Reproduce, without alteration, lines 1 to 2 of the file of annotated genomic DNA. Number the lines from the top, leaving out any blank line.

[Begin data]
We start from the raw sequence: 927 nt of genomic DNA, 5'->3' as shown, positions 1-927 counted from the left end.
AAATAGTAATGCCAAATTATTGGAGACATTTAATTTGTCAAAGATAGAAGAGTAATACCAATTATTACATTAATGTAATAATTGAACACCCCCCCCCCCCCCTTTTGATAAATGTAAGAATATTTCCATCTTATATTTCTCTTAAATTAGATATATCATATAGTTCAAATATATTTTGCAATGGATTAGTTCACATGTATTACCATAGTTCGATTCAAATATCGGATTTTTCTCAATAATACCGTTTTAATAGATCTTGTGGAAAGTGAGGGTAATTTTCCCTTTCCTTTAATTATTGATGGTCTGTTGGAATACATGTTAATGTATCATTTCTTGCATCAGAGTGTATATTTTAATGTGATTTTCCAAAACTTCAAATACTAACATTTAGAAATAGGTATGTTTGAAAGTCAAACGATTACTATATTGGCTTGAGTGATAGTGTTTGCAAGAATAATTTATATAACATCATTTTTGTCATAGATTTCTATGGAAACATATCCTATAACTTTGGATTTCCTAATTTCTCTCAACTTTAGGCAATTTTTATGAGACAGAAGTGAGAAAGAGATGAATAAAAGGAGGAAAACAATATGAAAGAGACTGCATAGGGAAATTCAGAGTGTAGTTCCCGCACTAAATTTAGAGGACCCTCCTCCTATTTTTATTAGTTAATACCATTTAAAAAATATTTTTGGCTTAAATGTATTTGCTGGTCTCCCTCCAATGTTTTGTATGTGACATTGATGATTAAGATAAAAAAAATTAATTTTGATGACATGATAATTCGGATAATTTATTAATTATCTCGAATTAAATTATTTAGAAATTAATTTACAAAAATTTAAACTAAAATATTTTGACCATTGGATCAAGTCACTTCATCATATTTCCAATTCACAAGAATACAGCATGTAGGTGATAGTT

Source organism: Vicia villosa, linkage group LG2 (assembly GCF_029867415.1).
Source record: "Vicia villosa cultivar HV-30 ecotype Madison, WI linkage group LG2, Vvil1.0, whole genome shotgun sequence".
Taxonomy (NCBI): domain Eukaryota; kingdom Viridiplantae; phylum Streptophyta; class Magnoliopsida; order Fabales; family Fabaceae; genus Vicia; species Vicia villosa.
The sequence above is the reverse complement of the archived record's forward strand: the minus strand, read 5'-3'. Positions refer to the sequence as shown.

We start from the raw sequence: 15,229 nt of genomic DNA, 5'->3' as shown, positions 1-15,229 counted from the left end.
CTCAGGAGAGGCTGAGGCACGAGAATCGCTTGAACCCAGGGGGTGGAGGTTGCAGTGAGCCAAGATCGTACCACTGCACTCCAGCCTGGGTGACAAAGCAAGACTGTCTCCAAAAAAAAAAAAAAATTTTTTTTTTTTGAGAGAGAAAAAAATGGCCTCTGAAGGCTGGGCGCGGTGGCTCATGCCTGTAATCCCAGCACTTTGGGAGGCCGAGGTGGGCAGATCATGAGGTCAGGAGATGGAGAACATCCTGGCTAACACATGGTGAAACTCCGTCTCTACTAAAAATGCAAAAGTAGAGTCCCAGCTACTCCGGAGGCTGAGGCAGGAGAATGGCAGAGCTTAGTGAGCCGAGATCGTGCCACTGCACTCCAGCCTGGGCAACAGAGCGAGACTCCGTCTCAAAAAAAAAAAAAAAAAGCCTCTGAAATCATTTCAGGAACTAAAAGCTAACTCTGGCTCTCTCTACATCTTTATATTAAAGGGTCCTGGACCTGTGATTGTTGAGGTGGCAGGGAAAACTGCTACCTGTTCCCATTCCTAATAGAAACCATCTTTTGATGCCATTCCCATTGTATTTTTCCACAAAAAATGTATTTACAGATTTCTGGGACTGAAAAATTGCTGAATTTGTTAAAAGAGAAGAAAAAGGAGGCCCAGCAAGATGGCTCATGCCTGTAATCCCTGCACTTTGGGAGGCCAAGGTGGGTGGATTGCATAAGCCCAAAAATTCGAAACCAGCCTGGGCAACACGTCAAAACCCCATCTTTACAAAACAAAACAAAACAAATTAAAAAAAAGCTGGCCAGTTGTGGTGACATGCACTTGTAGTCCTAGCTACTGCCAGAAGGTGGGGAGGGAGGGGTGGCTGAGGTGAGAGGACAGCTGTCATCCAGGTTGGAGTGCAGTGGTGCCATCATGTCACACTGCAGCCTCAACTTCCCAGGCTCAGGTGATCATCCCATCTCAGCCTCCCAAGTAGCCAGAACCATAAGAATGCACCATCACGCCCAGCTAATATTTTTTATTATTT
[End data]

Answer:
We start from the raw sequence: 927 nt of genomic DNA, 5'->3' as shown, positions 1-927 counted from the left end.
AAATAGTAATGCCAAATTATTGGAGACATTTAATTTGTCAAAGATAGAAGAGTAATACCAATTATTACATTAATGTAATAATTGAACACCCCCCCCCCCCCCTTTTGATAAATGTAAGAATATTTCCATCTTATATTTCTCTTAAATTAGATATATCATATAGTTCAAATATATTTTGCAATGGATTAGTTCACATGTATTACCATAGTTCGATTCAAATATCGGATTTTTCTCAATAATACCGTTTTAATAGATCTTGTGGAAAGTGAGGGTAATTTTCCCTTTCCTTTAATTATTGATGGTCTGTTGGAATACATGTTAATGTATCATTTCTTGCATCAGAGTGTATATTTTAATGTGATTTTCCAAAACTTCAAATACTAACATTTAGAAATAGGTATGTTTGAAAGTCAAACGATTACTATATTGGCTTGAGTGATAGTGTTTGCAAGAATAATTTATATAACATCATTTTTGTCATAGATTTCTATGGAAACATATCCTATAACTTTGGATTTCCTAATTTCTCTCAACTTTAGGCAATTTTTATGAGACAGAAGTGAGAAAGAGATGAATAAAAGGAGGAAAACAATATGAAAGAGACTGCATAGGGAAATTCAGAGTGTAGTTCCCGCACTAAATTTAGAGGACCCTCCTCCTATTTTTATTAGTTAATACCATTTAAAAAATATTTTTGGCTTAAATGTATTTGCTGGTCTCCCTCCAATGTTTTGTATGTGACATTGATGATTAAGATAAAAAAAATTAATTTTGATGACATGATAATTCGGATAATTTATTAATTATCTCGAATTAAATTATTTAGAAATTAATTTACAAAAATTTAAACTAAAATATTTTGACCATTGGATCAAGTCACTTCATCATATTTCCAATTCACAAGAATACAGCATGTAGGTGATAGTT